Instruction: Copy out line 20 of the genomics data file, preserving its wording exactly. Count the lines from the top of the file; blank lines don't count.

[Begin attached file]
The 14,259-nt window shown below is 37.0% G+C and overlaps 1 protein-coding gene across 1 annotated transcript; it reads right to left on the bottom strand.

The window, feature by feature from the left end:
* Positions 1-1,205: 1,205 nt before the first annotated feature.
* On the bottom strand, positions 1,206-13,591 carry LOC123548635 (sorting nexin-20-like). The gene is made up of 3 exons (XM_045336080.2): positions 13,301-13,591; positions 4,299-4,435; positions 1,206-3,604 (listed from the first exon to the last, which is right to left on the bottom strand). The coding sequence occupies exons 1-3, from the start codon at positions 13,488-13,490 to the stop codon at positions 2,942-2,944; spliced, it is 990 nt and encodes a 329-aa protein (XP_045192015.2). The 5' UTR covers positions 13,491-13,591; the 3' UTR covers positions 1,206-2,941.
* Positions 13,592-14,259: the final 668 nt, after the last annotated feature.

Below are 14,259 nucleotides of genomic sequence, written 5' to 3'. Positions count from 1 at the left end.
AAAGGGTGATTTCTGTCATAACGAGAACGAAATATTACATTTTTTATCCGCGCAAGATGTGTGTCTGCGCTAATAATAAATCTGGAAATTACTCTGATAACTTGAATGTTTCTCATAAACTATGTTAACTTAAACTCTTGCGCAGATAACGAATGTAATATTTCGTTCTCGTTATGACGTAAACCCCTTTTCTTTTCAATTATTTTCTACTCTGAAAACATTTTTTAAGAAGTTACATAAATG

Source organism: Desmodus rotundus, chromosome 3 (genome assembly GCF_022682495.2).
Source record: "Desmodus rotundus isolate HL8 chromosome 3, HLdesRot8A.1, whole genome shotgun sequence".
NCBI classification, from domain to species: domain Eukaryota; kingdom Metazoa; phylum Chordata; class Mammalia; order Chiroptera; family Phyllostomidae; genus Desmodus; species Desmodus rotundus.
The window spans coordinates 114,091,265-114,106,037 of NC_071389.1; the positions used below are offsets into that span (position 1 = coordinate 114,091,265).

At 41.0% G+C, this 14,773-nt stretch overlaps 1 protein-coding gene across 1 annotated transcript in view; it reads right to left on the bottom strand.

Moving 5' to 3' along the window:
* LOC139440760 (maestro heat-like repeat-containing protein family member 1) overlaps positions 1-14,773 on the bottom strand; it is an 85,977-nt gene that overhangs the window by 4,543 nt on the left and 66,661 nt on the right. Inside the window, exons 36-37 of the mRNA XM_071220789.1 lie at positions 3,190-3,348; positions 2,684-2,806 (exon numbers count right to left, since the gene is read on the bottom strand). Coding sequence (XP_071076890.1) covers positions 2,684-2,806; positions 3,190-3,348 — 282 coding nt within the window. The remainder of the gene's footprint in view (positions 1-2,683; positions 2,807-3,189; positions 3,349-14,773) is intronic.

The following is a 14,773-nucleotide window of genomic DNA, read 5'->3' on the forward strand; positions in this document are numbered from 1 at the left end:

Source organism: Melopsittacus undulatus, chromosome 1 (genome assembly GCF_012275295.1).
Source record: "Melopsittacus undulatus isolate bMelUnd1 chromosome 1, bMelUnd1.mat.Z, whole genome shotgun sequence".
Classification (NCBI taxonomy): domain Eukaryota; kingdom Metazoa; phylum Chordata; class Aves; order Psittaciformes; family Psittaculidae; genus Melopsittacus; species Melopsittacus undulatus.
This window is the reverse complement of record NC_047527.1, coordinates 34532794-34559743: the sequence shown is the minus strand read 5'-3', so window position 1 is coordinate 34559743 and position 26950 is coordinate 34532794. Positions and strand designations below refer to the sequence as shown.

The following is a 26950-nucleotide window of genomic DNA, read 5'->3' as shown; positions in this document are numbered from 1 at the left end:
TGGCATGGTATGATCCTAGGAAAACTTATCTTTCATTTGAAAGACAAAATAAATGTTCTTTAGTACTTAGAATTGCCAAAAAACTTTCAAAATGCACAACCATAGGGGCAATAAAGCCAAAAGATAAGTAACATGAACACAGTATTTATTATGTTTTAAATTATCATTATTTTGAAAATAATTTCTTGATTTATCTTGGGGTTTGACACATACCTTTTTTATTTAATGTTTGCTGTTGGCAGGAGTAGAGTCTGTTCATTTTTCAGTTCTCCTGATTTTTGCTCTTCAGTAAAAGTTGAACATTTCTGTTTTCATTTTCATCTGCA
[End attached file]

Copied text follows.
The following is a 26950-nucleotide window of genomic DNA, read 5'->3' as shown; positions in this document are numbered from 1 at the left end: